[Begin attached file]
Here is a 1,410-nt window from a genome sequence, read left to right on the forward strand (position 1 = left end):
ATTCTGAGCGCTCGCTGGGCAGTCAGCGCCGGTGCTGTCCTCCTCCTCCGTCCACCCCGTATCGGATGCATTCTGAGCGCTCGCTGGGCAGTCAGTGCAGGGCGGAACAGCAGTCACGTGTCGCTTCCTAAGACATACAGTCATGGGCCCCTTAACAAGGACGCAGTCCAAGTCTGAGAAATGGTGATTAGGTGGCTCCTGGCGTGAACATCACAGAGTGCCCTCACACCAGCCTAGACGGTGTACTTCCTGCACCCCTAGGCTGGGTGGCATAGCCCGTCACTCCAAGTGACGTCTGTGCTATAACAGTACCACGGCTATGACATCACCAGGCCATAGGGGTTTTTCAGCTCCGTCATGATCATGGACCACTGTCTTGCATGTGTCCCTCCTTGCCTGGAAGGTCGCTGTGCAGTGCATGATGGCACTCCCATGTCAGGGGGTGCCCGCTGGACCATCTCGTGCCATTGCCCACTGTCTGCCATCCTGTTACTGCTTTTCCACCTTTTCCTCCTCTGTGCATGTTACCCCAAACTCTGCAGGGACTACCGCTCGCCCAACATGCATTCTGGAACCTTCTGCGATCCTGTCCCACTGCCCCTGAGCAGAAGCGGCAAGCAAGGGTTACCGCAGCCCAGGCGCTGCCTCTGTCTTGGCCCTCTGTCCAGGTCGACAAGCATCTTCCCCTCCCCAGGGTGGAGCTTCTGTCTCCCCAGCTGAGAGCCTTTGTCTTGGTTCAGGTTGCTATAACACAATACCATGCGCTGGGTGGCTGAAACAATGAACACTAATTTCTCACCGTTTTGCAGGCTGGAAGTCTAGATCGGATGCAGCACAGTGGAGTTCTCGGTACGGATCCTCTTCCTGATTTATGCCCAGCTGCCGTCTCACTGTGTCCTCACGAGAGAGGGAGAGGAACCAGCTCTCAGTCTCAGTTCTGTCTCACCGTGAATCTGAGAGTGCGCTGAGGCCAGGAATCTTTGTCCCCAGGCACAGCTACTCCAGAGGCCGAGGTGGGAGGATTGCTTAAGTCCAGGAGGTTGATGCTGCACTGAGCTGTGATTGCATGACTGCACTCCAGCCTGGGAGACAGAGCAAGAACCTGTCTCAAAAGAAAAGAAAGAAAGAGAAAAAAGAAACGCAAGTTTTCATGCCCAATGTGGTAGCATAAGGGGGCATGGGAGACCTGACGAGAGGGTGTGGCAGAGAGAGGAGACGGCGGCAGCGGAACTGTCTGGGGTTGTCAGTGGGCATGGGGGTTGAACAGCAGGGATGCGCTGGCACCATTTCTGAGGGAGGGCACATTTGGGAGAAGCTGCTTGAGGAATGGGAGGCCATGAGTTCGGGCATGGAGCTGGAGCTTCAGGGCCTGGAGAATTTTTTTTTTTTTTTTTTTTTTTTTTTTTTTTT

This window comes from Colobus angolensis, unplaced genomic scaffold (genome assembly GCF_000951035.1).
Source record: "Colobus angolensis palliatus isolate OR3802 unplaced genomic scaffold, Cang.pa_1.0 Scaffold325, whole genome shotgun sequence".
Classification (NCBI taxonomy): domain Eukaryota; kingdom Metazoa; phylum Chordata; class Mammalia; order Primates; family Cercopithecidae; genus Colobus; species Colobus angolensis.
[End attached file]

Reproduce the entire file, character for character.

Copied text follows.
Here is a 1,410-nt window from a genome sequence, read left to right on the forward strand (position 1 = left end):
ATTCTGAGCGCTCGCTGGGCAGTCAGCGCCGGTGCTGTCCTCCTCCTCCGTCCACCCCGTATCGGATGCATTCTGAGCGCTCGCTGGGCAGTCAGTGCAGGGCGGAACAGCAGTCACGTGTCGCTTCCTAAGACATACAGTCATGGGCCCCTTAACAAGGACGCAGTCCAAGTCTGAGAAATGGTGATTAGGTGGCTCCTGGCGTGAACATCACAGAGTGCCCTCACACCAGCCTAGACGGTGTACTTCCTGCACCCCTAGGCTGGGTGGCATAGCCCGTCACTCCAAGTGACGTCTGTGCTATAACAGTACCACGGCTATGACATCACCAGGCCATAGGGGTTTTTCAGCTCCGTCATGATCATGGACCACTGTCTTGCATGTGTCCCTCCTTGCCTGGAAGGTCGCTGTGCAGTGCATGATGGCACTCCCATGTCAGGGGGTGCCCGCTGGACCATCTCGTGCCATTGCCCACTGTCTGCCATCCTGTTACTGCTTTTCCACCTTTTCCTCCTCTGTGCATGTTACCCCAAACTCTGCAGGGACTACCGCTCGCCCAACATGCATTCTGGAACCTTCTGCGATCCTGTCCCACTGCCCCTGAGCAGAAGCGGCAAGCAAGGGTTACCGCAGCCCAGGCGCTGCCTCTGTCTTGGCCCTCTGTCCAGGTCGACAAGCATCTTCCCCTCCCCAGGGTGGAGCTTCTGTCTCCCCAGCTGAGAGCCTTTGTCTTGGTTCAGGTTGCTATAACACAATACCATGCGCTGGGTGGCTGAAACAATGAACACTAATTTCTCACCGTTTTGCAGGCTGGAAGTCTAGATCGGATGCAGCACAGTGGAGTTCTCGGTACGGATCCTCTTCCTGATTTATGCCCAGCTGCCGTCTCACTGTGTCCTCACGAGAGAGGGAGAGGAACCAGCTCTCAGTCTCAGTTCTGTCTCACCGTGAATCTGAGAGTGCGCTGAGGCCAGGAATCTTTGTCCCCAGGCACAGCTACTCCAGAGGCCGAGGTGGGAGGATTGCTTAAGTCCAGGAGGTTGATGCTGCACTGAGCTGTGATTGCATGACTGCACTCCAGCCTGGGAGACAGAGCAAGAACCTGTCTCAAAAGAAAAGAAAGAAAGAGAAAAAAGAAACGCAAGTTTTCATGCCCAATGTGGTAGCATAAGGGGGCATGGGAGACCTGACGAGAGGGTGTGGCAGAGAGAGGAGACGGCGGCAGCGGAACTGTCTGGGGTTGTCAGTGGGCATGGGGGTTGAACAGCAGGGATGCGCTGGCACCATTTCTGAGGGAGGGCACATTTGGGAGAAGCTGCTTGAGGAATGGGAGGCCATGAGTTCGGGCATGGAGCTGGAGCTTCAGGGCCTGGAGAATTTTTTTTTTTTTTTTTTTTTTTTTTTTTTTTT

This window comes from Colobus angolensis, unplaced genomic scaffold (genome assembly GCF_000951035.1).
Source record: "Colobus angolensis palliatus isolate OR3802 unplaced genomic scaffold, Cang.pa_1.0 Scaffold325, whole genome shotgun sequence".
Classification (NCBI taxonomy): domain Eukaryota; kingdom Metazoa; phylum Chordata; class Mammalia; order Primates; family Cercopithecidae; genus Colobus; species Colobus angolensis.